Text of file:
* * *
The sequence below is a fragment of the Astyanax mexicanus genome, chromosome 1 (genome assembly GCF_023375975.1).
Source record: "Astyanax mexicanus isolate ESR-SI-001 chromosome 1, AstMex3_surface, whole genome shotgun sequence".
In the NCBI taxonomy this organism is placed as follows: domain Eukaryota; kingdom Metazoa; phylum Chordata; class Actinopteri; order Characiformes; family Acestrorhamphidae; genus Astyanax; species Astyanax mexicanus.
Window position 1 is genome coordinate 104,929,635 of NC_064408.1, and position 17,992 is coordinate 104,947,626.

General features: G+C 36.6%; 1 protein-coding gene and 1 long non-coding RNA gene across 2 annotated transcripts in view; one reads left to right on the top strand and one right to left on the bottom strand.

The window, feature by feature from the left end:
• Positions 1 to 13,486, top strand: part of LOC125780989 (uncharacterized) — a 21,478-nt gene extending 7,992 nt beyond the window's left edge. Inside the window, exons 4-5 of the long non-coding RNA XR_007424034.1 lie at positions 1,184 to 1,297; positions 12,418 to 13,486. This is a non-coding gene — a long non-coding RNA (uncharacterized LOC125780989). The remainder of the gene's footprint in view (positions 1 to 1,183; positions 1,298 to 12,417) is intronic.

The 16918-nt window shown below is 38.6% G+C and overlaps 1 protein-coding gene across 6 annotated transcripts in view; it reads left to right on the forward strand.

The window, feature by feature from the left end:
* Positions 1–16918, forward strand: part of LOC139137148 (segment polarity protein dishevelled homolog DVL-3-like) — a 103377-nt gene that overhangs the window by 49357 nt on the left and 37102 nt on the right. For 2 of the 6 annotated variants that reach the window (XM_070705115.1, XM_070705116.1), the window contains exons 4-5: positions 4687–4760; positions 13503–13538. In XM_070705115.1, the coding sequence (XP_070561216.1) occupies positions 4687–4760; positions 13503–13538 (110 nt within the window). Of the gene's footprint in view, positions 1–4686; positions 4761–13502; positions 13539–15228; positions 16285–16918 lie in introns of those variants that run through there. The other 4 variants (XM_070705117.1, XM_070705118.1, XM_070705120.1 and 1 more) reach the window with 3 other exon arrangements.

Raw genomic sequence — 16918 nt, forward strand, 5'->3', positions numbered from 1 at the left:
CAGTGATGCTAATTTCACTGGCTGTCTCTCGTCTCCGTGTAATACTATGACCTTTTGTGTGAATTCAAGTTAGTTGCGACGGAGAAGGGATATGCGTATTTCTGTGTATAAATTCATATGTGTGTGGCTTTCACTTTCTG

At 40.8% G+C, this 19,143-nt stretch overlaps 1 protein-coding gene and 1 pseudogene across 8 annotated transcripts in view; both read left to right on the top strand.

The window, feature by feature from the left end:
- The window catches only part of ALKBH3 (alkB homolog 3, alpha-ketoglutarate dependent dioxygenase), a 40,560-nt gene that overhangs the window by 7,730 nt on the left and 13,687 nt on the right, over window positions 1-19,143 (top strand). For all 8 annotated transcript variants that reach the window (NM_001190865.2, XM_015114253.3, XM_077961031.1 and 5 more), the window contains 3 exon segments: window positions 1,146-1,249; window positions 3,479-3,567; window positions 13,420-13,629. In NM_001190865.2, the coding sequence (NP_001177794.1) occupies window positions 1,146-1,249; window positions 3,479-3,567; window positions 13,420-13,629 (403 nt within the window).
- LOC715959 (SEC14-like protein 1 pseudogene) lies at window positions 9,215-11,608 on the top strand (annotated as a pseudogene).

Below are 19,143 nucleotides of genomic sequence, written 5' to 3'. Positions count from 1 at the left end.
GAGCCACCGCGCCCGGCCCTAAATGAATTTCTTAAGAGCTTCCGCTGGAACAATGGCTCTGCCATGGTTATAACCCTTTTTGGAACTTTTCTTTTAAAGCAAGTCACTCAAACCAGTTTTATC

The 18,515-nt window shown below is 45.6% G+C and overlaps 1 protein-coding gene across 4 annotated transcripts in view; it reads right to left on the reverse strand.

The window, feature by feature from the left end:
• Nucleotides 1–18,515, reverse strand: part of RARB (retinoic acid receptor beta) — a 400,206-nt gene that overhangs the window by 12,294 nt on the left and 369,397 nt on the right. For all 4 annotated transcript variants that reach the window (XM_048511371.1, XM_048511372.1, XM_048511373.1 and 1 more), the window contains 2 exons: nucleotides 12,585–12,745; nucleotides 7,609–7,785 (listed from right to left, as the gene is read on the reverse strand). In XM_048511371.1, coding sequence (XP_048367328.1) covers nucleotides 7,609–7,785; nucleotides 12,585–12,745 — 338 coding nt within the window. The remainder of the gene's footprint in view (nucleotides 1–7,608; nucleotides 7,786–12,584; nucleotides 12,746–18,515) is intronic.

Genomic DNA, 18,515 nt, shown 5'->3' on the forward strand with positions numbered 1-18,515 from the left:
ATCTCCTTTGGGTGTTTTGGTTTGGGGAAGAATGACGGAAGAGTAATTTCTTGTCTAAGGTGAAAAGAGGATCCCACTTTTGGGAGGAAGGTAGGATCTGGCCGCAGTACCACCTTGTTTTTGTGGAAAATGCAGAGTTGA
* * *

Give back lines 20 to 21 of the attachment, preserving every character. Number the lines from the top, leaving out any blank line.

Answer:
The window, feature by feature from the left end:
• Nucleotides 1–18,515, reverse strand: part of RARB (retinoic acid receptor beta) — a 400,206-nt gene that overhangs the window by 12,294 nt on the left and 369,397 nt on the right. For all 4 annotated transcript variants that reach the window (XM_048511371.1, XM_048511372.1, XM_048511373.1 and 1 more), the window contains 2 exons: nucleotides 12,585–12,745; nucleotides 7,609–7,785 (listed from right to left, as the gene is read on the reverse strand). In XM_048511371.1, coding sequence (XP_048367328.1) covers nucleotides 7,609–7,785; nucleotides 12,585–12,745 — 338 coding nt within the window. The remainder of the gene's footprint in view (nucleotides 1–7,608; nucleotides 7,786–12,584; nucleotides 12,746–18,515) is intronic.